Bedroom diary confessionals in indie music can be a risky path for a songwriter to venture down. The wrong delivery can easily put listeners off or give you a feeling the singer is insincere. However when done with conviction, honesty and lyrics that put the listener in the songwriter’s shoes a band can invest a set of songs with an emotional weight that transcends the accompanying guitar, bass and drums. Lindsey Jordan may be only nineteen years old, but as Snail Mail she manages to put together a mature debut album that encapsulates the emotional roller coaster that is suburban teenage life.
Growing up the Maryland suburb of Ellicot City, almost equidistant from Baltimore and Washington DC, Jordan got an early education in indie rock from Mary Timony (Helium, Ex Hex) who gave her guitar lessons. That influence is felt on Snail Mail‘s 2016 lo-fi tinged Habit EP and word of mouth praise eventually spread to the offices of the legendary Matador Records who singed the band while Jordan was barely out of high school.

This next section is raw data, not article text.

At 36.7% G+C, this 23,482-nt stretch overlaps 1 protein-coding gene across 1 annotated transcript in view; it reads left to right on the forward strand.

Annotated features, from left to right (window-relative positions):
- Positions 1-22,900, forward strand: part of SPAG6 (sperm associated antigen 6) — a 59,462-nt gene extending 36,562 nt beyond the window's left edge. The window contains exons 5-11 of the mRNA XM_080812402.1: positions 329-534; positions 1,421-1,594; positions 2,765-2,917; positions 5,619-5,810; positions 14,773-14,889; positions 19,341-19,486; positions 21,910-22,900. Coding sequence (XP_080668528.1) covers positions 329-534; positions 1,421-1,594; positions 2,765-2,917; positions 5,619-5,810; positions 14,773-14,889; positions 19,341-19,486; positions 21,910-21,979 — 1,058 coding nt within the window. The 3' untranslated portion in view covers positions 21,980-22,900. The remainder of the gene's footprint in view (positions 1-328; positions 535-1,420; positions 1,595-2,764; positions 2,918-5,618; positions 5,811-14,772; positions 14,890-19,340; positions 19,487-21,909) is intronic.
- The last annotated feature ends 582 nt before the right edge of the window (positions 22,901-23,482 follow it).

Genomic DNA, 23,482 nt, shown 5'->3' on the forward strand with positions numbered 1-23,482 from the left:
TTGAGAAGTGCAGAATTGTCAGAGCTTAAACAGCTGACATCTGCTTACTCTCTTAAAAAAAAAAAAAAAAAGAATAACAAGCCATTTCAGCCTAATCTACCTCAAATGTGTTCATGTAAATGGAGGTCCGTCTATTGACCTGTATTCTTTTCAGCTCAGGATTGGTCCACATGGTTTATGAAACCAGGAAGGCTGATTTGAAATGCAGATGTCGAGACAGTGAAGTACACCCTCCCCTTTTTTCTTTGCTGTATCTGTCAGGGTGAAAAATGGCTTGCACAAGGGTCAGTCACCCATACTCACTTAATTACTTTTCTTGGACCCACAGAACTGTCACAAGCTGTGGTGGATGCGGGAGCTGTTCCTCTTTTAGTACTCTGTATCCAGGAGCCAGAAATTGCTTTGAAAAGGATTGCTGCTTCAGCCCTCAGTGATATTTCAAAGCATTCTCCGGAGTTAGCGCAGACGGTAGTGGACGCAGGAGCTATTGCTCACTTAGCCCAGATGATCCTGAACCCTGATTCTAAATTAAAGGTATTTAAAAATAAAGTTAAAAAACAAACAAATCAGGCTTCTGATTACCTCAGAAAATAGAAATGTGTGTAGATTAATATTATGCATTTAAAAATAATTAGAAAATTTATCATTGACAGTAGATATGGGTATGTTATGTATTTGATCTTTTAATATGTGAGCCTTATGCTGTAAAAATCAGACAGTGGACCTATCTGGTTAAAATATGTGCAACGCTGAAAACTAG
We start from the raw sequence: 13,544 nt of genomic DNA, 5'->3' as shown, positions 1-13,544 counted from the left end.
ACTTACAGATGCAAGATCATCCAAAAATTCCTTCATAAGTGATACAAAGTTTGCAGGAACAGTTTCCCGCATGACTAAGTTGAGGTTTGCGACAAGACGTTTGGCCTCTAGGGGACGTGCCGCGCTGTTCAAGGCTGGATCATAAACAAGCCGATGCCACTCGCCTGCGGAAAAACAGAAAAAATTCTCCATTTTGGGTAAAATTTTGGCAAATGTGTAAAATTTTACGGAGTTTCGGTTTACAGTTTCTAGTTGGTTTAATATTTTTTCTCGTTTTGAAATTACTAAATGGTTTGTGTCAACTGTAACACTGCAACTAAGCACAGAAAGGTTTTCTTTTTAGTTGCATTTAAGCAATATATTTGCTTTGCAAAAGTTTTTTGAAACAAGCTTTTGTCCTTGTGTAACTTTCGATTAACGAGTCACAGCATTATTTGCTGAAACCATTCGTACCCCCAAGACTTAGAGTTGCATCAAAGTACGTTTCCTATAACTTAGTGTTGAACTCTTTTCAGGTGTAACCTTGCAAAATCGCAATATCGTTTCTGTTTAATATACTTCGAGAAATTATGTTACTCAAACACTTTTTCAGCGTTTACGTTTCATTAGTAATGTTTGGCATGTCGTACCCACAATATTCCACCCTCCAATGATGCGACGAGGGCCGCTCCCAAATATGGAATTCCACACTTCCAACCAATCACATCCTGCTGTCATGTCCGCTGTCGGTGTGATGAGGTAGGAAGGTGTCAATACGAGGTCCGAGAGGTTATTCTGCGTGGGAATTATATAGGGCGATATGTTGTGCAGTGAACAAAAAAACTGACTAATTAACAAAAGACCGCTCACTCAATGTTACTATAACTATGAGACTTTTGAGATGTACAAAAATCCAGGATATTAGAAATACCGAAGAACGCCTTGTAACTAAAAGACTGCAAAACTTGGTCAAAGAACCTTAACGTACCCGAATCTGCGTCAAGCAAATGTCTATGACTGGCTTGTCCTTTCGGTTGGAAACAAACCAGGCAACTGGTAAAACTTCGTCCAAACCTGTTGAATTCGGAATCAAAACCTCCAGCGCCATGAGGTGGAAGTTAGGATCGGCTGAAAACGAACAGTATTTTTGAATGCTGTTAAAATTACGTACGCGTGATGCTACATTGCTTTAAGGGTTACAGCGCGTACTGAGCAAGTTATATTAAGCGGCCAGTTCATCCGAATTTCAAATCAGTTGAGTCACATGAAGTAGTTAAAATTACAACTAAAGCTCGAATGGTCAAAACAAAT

After a brief introduction “Lush” kicks into gear with the driving single “Pristine“. Post punk chords give way to a truly lush and soaring refrain, even if Jordan‘s lyrics aren’t nearly as up lifting. Soft bending chords introduces Jordan‘s crooning vocals on the following track “Speaking Terms“. Gentle synths take this song into near dream pop territory before turning the tempo on its head for a thrilling crescendo. While the tone and instrumentation of the album stays fairly consistent, it’s these interesting arrangements that keep “Lush” from feeling stale. “Heat Wave” follows with some of the albums sunniest melodies contrasted against the album’s most bruising riffs. More than any other this track shows Snail Mail has the chops to be your next indie guitar hero.
The bouncy folk of “Let’s Find an Out” has a sweet Bert Jansch finger picked guitar and is a welcome surprise after what’s come before. The excellent “Golden Dream” tackles teenage heartbreak and its sobering reality when the chemical comforts subside. Lindsey picks herself up though with the defiant “Full Control“. When she sings “you better get back up” she might be trying to convince herself as much as the listener. The album concludes with the somber “Anytime”, a track that invokes a sense of nostalgia for a moment that hasn’t quite passed. She doesn’t look back as much as question what the future holds.
At the moment though the future seems bright for Snail Mail. “Lush” is giant leap forward from her early EPs and at 19-yrs old there’s is plenty more time for growth.
For fans of: Japanese Breakfast, Soccer Mommy, Frankie Cosmos, Waxahatchee
Highlights: Pristine, Heat Wave, Speaking Terms